During the 14-year fight between the BC government and teachers, a generation of students with special needs had their supports and inclusion steadily eroded. Now Inclusion BC calls for an urgent response to ensure public schools can restore inclusion, lost access and special education supports.
New Westminster, B.C.— Canada’s highest court has ended a 14-year legal fight over the B.C. government’s stripping of class size and composition measures from the teachers’ contract in 2002, raising urgent new questions about how public schools will meet their obligations to offer inclusive education to all students while restoring lost access and supports for students with special needs.
In siding with the B.C. Teachers Federation in its Nov. 10 ruling, the Supreme Court of Canada rejected repeated attempts by the B.C. government to eliminate class size and composition limits, along with specialist teacher ratios, from the teachers’ collective agreement. Following the ruling, B.C. Premier Christy Clark has accepted that responsibility now rests with the Province to invest new funding and lead discussion on how to restore what was lost.
Inclusion BC would applaud a Provincial response that includes sufficient new funding, along with a respectful and broadly inclusive process to guide development of new measures to make classrooms more manageable, as this would go far in resolving some of the most chronic challenges in B.C.’s public schools.
It will require significant new funding and a thoughtful approach to get it right, however. Class size and composition limits that are un-funded or poorly-designed would only create new barriers—further eroding access for students with special needs and denying more children their fundamental rights to an inclusive public education.
As Premier Clark’s government pursued its costly legal battle with the BCTF, students with special needs were caught in the middle, and an entire generation of K-12 students saw their rights to a free public education, inclusion and special educational support steadily eroded. When BC introduced Bill 33 in 2006, capping the number of students with special needs in K-12 classrooms, it intensified concerns that the commitment to inclusive education was being further eroded.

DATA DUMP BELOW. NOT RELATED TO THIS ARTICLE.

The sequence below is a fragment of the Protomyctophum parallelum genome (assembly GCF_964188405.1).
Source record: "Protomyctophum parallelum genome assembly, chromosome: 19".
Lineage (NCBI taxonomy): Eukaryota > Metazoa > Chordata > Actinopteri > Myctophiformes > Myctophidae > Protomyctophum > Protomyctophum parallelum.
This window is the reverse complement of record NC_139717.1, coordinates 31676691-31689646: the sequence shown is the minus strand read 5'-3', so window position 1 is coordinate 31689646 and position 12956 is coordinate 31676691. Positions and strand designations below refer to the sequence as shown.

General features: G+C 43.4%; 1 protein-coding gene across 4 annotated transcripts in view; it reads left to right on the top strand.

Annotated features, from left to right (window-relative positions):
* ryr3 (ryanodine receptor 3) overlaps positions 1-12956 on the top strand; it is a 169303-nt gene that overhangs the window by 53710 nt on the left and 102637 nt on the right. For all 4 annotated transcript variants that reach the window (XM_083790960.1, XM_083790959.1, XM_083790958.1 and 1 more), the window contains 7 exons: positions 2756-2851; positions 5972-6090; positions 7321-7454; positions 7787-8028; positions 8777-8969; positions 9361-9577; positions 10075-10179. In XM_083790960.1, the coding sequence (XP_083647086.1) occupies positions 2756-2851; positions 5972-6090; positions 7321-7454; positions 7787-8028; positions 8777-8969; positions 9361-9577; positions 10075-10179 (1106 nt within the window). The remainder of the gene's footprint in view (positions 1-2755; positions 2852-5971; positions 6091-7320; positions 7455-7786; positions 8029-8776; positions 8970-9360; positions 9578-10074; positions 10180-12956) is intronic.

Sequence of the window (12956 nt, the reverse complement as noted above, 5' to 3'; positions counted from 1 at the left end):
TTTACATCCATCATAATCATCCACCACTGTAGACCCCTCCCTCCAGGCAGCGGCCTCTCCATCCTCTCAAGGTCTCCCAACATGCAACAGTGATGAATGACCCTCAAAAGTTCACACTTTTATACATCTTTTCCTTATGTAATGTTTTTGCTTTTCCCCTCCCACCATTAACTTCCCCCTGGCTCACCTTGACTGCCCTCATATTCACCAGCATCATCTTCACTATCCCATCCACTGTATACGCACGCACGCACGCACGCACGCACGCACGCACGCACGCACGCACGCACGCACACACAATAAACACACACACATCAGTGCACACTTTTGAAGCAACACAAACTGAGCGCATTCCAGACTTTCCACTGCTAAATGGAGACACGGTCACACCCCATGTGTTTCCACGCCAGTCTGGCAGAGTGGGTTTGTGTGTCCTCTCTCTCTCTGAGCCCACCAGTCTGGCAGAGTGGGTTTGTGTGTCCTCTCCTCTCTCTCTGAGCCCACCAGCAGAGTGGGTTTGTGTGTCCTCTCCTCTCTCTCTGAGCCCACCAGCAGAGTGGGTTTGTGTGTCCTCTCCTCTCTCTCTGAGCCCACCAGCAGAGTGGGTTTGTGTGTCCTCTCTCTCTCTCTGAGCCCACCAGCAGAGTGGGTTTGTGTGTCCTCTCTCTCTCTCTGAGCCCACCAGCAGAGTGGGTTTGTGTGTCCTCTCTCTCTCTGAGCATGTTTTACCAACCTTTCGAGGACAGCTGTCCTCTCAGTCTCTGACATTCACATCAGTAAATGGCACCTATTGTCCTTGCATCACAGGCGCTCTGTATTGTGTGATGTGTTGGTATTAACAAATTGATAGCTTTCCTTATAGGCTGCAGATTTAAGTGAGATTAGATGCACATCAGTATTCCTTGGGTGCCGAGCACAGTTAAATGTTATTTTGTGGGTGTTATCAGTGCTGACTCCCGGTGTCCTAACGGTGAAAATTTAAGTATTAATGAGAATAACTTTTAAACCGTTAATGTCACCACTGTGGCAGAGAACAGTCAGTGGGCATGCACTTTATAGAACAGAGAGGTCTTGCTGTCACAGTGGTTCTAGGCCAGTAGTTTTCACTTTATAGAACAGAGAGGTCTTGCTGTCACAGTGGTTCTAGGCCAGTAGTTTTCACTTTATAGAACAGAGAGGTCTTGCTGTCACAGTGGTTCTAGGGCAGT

Neglected or shut out of their local public schools, many students and their families have been forced, with the Province’s encouragement, to turn to private, segregated learning institutions as a crisis solution – one that Inclusion BC has stressed is an entirely unacceptable substitute for failing to provide quality inclusive education for all students in their local public schools.
“There is concern among families that restoring class composition limits for students with special needs without adequate funding or a real commitment to inclusion will accelerate these worrying trends and result in even more children being shut out of integrated classrooms and local public schools,” said Inclusion BC President Jackie Carpenter, who is also the mother of a student with special needs.
This highlights the importance of providing adequate resources and a sound process – one that includes families, special education experts and inclusion advocates along with the BCTF and Provincial authorities – to design and implement new measures to address class size and composition.
“Without adequate resources and a firm commitment to inclusive education in our schools, we certainly expect more families will be forced to leave their communities or to pay privately to educate their child with special needs,” Inclusion BC Executive Director Faith Bodnar added.
Inclusion BC has emphasized that BC’s new private learning institutions, or Special Education Schools, represent an elitist and outdated model that only serves a privileged minority, with access to their specialized services severely restricted by both geography and financial means.
“It is timely to reiterate that segregated private institutions are not a solution to the challenges facing students with special needs in our public schools,” Bodnar said. “Some parents may choose private options, but decades of research affirm that well-supported, quality inclusive education benefits all students.”
“Inclusive education and free public education are fundamental rights for all students and the majority of students with special needs will always rely on our public schools to access those rights,” Carpenter added. “It’s not just a right but the first choice for most BC families.”
Inclusion BC wishes to work with all partners and the BC Government to help ensure that this hard-fought legal victory for BC’s teachers ends up bringing new hope, not another blow to BC’s most vulnerable students.
“Instead of investing new dollars to expand segregated institutions, as Premier Clark did recently, we’re calling for a re-investment in our public schools and an assurance that all contract provisions, including class composition, specialist teacher ratios, and training requirements, will be fully funded and thoughtfully implemented with the best interests of students as the top priority,” Bodnar added.
“Premier Clark and Education Minister Mike Bernier have a duty to ensure that our public schools are resourced and held accountable for providing high-quality, inclusive education to all BC students, as required under the United Nations conventions to which Canada is a signatory.”
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